The variations in capture fishery yields produced similar levels of explained variation for both pelagic and benthic bacterial communities (Table S3, Fig. 4). This suggests that not only seafloor bacterial biomass, but also its community composition depend on fluxes from the euphotic zone , . For pelagic communities, the weak relationship detected between community patterns and Longhurst's productivity indices might be due to the highly dynamic coupling between productivity and bacterial community composition that is known to exist on small temporal and spatial scales . Using world ocean atlas data and remote sensing estimates of productivity at different spatial or temporal scales  could be important next steps to help reveal specific relationships between bacterial diversity and different water masses, productivity, or other environmental characteristics.
Finally, the observed beta-diversity patterns and their ecological interpretation were supported at all taxonomic levels investigated (Fig. 5, Table S4). Contrarily to what is often thought, identification at finer taxonomic ranks may not be always necessary to provide a meaningful understanding of biological variation or ecological phenomena. This may be due in part to the noise generated by numerous minor groups detected at finer taxonomic resolution levels, especially for microbes and their characteristic long-tailed rank-abundance distributions . Overall, our results strengthen the idea that observations made on broad taxonomic ranks are ecologically meaningful  for marine microbial communities and suggest that the patterns observed at the global scale may result from long-term processes. Further, our results imply that the minority of taxonomically annotated sequences, which constituted only 24% of the total dataset at the Genus level (Table S1), still carries important ecological signal (Fig. 5). Although future investigations are needed to disentangle the ecological and evolutionary processes underlying these patterns, the distinct community composition and distribution observed in the pelagic and benthic realms and across all taxonomic ranks, as well as the significant beta-diversity patterns revealed here, demonstrate that it is possible to define broad biomes for marine microbes.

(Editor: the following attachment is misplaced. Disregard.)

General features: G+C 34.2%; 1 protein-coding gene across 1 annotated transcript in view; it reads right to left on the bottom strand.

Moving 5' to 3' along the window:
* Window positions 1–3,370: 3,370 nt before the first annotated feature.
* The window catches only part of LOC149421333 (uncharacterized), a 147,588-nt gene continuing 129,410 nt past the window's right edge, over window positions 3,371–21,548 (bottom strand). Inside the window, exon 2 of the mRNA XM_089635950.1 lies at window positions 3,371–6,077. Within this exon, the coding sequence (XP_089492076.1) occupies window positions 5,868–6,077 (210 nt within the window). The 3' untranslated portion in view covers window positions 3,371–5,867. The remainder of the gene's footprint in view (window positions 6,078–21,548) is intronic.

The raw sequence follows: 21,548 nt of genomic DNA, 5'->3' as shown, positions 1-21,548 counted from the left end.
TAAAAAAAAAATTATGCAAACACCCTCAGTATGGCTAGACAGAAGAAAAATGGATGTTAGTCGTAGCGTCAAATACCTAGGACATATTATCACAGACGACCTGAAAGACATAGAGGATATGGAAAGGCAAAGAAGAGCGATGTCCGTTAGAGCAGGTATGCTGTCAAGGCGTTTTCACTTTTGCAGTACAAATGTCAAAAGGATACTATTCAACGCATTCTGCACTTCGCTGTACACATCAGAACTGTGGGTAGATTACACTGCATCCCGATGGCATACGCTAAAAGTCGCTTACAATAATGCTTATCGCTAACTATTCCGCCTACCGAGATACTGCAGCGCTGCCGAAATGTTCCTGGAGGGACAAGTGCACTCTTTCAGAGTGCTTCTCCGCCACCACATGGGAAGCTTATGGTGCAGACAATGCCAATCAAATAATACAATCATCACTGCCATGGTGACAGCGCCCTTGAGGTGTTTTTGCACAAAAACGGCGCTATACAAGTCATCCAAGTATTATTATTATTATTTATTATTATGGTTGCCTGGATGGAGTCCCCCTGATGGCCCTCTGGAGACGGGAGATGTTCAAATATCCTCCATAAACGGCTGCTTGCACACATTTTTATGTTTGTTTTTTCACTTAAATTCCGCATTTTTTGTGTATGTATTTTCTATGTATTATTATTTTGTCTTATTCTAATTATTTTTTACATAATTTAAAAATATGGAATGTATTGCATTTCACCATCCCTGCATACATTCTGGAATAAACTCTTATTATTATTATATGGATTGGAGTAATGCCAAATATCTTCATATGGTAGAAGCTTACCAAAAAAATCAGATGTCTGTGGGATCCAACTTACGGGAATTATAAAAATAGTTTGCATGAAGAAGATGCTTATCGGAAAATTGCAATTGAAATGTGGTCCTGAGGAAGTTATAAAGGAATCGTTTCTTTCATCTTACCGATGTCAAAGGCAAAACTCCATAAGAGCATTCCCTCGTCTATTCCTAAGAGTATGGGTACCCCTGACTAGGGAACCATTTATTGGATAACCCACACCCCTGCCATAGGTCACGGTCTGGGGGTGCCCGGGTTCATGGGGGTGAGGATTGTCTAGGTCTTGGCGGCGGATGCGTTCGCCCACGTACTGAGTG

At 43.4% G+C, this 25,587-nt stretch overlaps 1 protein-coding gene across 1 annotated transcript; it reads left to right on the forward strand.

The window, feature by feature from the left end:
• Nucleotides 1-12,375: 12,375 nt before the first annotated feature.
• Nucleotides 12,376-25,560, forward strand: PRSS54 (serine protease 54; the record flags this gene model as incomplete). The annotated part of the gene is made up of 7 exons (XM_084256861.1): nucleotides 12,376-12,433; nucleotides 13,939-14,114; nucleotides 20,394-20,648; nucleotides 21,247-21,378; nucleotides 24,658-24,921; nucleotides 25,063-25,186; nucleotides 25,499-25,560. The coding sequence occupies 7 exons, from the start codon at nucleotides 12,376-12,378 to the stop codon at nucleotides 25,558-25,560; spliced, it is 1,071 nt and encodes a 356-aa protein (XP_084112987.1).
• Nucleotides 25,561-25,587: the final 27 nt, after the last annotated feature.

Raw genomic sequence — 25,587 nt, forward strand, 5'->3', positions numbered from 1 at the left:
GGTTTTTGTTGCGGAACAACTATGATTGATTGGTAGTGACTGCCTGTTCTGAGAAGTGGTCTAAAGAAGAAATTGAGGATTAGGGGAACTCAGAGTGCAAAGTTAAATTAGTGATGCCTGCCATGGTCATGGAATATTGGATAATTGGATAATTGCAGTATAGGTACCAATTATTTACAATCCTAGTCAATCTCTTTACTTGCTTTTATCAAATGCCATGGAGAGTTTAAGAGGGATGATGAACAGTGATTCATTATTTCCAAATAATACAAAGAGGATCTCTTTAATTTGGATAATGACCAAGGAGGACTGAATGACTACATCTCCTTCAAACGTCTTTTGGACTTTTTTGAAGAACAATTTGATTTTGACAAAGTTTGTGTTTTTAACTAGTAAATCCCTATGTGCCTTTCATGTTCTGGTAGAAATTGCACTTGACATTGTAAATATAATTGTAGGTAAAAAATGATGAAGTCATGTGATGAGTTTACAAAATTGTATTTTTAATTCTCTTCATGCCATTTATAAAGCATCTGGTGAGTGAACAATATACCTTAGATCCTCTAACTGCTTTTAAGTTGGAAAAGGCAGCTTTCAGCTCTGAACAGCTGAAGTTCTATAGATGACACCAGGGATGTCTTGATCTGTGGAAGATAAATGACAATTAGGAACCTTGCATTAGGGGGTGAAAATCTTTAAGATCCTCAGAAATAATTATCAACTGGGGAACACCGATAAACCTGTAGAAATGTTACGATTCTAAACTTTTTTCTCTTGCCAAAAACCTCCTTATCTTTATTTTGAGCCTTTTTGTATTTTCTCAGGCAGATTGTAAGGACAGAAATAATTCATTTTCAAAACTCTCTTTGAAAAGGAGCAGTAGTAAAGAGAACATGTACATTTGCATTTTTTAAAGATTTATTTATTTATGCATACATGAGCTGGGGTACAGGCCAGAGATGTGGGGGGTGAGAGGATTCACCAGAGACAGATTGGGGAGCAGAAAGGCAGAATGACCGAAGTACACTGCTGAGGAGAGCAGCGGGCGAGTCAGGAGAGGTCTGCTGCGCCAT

Materials and Methods
The ICoMM 454 bacterial 16S pyrotag dataset and geospatial parameters, namely latitudes, longitudes and water depth are available on the web (VAMPS website: http://vamps.mbl.edu, MICROBIS website: http://icomm.mbl.edu/microbis) and are provided in Table S5. Based on sample location, water depth and initial description, we defined five ecosystem types classically used in oceanography, namely anoxic and vents on the basis of sample description provided by the MICROBIS website, coastal (<200 nautical miles [nmi] from the littoral), deep seafloor (samples >200 m water depth), deep waters (>200 nmi from the coast and >200 m water depth) and surface waters (>200 nmi from the coast and <200 m water depth). We retrieved primary production rate data and their corresponding primary productivity indices (http://www.vliz.be/vmdcdata/vlimar/downloads.php) from the Longhurst biogeographical provinces . Capture fishing data were collected from the FAO Fisheries and Aquaculture Statistics and Information (www.fao.org/fishery/statistics/software/fishstat/en), log-transformed and converted into classes. We assigned these indices to samples according to the FAO fishing area (http://www.vliz.be/vmdcdata/vlimar/downloads.php).